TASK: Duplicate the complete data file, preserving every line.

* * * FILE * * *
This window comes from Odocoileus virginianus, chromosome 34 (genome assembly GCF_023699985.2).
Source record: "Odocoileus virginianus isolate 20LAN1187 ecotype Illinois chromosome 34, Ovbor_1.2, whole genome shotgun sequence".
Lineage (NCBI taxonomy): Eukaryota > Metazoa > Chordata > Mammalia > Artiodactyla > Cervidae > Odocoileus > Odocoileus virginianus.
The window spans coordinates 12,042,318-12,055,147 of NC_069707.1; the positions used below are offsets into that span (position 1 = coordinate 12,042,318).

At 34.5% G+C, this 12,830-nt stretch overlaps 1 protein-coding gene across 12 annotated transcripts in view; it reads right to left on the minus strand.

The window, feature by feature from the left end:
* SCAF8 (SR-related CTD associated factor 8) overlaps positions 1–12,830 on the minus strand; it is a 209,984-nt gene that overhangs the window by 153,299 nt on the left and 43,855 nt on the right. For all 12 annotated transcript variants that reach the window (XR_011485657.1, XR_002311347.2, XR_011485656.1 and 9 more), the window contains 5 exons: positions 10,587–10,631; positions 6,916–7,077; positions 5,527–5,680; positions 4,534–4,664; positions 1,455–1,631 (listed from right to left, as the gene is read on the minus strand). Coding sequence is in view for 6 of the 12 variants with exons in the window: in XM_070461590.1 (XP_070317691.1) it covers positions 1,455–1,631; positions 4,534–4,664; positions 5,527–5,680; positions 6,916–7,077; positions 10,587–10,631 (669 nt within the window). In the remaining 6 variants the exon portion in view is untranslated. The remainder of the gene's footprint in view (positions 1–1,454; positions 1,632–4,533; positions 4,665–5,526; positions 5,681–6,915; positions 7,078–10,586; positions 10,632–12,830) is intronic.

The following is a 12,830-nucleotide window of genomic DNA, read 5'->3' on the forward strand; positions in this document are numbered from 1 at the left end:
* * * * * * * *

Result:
This window comes from Odocoileus virginianus, chromosome 34 (genome assembly GCF_023699985.2).
Source record: "Odocoileus virginianus isolate 20LAN1187 ecotype Illinois chromosome 34, Ovbor_1.2, whole genome shotgun sequence".
Lineage (NCBI taxonomy): Eukaryota > Metazoa > Chordata > Mammalia > Artiodactyla > Cervidae > Odocoileus > Odocoileus virginianus.
The window spans coordinates 12,042,318-12,055,147 of NC_069707.1; the positions used below are offsets into that span (position 1 = coordinate 12,042,318).

At 34.5% G+C, this 12,830-nt stretch overlaps 1 protein-coding gene across 12 annotated transcripts in view; it reads right to left on the minus strand.

The window, feature by feature from the left end:
* SCAF8 (SR-related CTD associated factor 8) overlaps positions 1–12,830 on the minus strand; it is a 209,984-nt gene that overhangs the window by 153,299 nt on the left and 43,855 nt on the right. For all 12 annotated transcript variants that reach the window (XR_011485657.1, XR_002311347.2, XR_011485656.1 and 9 more), the window contains 5 exons: positions 10,587–10,631; positions 6,916–7,077; positions 5,527–5,680; positions 4,534–4,664; positions 1,455–1,631 (listed from right to left, as the gene is read on the minus strand). Coding sequence is in view for 6 of the 12 variants with exons in the window: in XM_070461590.1 (XP_070317691.1) it covers positions 1,455–1,631; positions 4,534–4,664; positions 5,527–5,680; positions 6,916–7,077; positions 10,587–10,631 (669 nt within the window). In the remaining 6 variants the exon portion in view is untranslated. The remainder of the gene's footprint in view (positions 1–1,454; positions 1,632–4,533; positions 4,665–5,526; positions 5,681–6,915; positions 7,078–10,586; positions 10,632–12,830) is intronic.

The following is a 12,830-nucleotide window of genomic DNA, read 5'->3' on the forward strand; positions in this document are numbered from 1 at the left end: